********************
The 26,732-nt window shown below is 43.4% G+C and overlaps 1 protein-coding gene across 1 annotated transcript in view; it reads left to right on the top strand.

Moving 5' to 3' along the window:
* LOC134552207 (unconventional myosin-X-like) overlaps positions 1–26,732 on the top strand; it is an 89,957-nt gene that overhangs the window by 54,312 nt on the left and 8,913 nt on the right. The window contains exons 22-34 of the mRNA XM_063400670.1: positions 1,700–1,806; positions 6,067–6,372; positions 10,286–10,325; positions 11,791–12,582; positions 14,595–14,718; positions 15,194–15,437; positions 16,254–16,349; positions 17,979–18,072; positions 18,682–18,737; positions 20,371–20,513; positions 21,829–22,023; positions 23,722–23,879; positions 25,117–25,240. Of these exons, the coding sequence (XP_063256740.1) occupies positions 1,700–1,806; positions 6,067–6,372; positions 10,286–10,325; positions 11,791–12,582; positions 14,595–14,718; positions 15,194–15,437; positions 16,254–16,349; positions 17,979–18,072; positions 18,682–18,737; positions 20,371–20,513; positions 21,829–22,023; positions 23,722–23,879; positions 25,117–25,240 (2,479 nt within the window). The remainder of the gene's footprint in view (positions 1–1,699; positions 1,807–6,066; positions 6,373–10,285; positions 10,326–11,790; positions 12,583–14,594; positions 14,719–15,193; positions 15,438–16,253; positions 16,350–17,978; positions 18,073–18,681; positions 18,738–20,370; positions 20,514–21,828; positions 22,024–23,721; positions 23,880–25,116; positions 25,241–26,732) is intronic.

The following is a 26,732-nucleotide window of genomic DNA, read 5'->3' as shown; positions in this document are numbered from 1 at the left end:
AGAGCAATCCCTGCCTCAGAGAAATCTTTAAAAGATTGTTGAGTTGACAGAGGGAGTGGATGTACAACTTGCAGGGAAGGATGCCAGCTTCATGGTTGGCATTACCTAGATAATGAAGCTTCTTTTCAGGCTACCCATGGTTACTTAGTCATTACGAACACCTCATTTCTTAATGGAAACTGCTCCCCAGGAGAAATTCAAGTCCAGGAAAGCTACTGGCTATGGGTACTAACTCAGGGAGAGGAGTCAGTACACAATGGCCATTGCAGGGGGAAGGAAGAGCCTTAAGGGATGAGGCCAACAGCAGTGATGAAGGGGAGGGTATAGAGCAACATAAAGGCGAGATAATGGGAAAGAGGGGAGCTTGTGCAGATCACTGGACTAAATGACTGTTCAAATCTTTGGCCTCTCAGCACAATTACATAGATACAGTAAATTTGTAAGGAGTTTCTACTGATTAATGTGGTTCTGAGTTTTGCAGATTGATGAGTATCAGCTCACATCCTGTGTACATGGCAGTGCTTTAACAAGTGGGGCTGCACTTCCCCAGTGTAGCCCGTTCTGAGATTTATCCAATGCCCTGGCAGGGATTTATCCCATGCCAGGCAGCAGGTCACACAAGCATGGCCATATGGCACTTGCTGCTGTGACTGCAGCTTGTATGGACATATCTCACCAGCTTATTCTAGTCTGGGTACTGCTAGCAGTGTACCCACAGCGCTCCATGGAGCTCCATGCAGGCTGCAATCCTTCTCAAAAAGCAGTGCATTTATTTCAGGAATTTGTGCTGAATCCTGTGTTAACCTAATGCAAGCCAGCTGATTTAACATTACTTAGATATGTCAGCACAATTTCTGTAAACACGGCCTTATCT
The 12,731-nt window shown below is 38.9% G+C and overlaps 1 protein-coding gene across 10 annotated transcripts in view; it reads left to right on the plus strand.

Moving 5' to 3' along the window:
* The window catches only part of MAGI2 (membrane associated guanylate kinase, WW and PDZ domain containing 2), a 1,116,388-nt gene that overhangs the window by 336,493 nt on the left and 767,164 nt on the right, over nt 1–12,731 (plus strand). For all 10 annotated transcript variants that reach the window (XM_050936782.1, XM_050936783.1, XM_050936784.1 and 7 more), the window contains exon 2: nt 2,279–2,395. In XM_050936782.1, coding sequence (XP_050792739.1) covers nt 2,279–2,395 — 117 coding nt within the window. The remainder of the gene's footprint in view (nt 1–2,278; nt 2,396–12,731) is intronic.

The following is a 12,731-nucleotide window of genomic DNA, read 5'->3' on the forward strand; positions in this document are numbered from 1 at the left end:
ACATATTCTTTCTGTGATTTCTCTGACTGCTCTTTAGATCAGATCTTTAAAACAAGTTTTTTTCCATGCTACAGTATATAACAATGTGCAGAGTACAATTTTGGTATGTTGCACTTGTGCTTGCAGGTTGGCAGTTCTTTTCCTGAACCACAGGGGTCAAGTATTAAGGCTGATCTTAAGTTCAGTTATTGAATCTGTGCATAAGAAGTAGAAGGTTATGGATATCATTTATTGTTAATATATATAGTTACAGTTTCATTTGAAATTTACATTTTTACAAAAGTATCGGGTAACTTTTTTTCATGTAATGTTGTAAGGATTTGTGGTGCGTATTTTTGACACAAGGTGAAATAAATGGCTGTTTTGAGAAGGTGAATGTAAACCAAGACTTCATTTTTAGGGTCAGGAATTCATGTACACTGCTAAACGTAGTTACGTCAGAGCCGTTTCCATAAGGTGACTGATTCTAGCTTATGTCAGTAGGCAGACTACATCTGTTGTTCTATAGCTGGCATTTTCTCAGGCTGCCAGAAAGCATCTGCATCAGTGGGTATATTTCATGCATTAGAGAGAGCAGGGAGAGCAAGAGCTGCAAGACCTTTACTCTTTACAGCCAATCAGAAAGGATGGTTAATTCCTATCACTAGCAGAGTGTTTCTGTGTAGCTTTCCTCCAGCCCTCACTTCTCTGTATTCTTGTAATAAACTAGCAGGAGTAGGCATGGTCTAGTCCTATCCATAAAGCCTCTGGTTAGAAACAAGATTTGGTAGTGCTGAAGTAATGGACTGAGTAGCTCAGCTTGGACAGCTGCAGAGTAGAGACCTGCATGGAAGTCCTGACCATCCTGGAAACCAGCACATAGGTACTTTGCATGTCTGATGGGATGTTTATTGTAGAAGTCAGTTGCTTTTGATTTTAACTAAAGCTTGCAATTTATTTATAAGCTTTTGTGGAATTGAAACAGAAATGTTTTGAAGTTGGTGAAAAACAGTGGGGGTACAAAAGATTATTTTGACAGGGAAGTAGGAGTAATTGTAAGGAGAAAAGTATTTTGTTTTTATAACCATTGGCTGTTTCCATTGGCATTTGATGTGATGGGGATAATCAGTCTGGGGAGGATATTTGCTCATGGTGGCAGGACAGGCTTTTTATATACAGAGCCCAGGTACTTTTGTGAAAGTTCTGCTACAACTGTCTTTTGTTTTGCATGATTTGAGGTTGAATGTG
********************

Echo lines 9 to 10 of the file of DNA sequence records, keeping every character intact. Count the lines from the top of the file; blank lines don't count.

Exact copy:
The following is a 12,731-nucleotide window of genomic DNA, read 5'->3' on the forward strand; positions in this document are numbered from 1 at the left end:
ACATATTCTTTCTGTGATTTCTCTGACTGCTCTTTAGATCAGATCTTTAAAACAAGTTTTTTTCCATGCTACAGTATATAACAATGTGCAGAGTACAATTTTGGTATGTTGCACTTGTGCTTGCAGGTTGGCAGTTCTTTTCCTGAACCACAGGGGTCAAGTATTAAGGCTGATCTTAAGTTCAGTTATTGAATCTGTGCATAAGAAGTAGAAGGTTATGGATATCATTTATTGTTAATATATATAGTTACAGTTTCATTTGAAATTTACATTTTTACAAAAGTATCGGGTAACTTTTTTTCATGTAATGTTGTAAGGATTTGTGGTGCGTATTTTTGACACAAGGTGAAATAAATGGCTGTTTTGAGAAGGTGAATGTAAACCAAGACTTCATTTTTAGGGTCAGGAATTCATGTACACTGCTAAACGTAGTTACGTCAGAGCCGTTTCCATAAGGTGACTGATTCTAGCTTATGTCAGTAGGCAGACTACATCTGTTGTTCTATAGCTGGCATTTTCTCAGGCTGCCAGAAAGCATCTGCATCAGTGGGTATATTTCATGCATTAGAGAGAGCAGGGAGAGCAAGAGCTGCAAGACCTTTACTCTTTACAGCCAATCAGAAAGGATGGTTAATTCCTATCACTAGCAGAGTGTTTCTGTGTAGCTTTCCTCCAGCCCTCACTTCTCTGTATTCTTGTAATAAACTAGCAGGAGTAGGCATGGTCTAGTCCTATCCATAAAGCCTCTGGTTAGAAACAAGATTTGGTAGTGCTGAAGTAATGGACTGAGTAGCTCAGCTTGGACAGCTGCAGAGTAGAGACCTGCATGGAAGTCCTGACCATCCTGGAAACCAGCACATAGGTACTTTGCATGTCTGATGGGATGTTTATTGTAGAAGTCAGTTGCTTTTGATTTTAACTAAAGCTTGCAATTTATTTATAAGCTTTTGTGGAATTGAAACAGAAATGTTTTGAAGTTGGTGAAAAACAGTGGGGGTACAAAAGATTATTTTGACAGGGAAGTAGGAGTAATTGTAAGGAGAAAAGTATTTTGTTTTTATAACCATTGGCTGTTTCCATTGGCATTTGATGTGATGGGGATAATCAGTCTGGGGAGGATATTTGCTCATGGTGGCAGGACAGGCTTTTTATATACAGAGCCCAGGTACTTTTGTGAAAGTTCTGCTACAACTGTCTTTTGTTTTGCATGATTTGAGGTTGAATGTG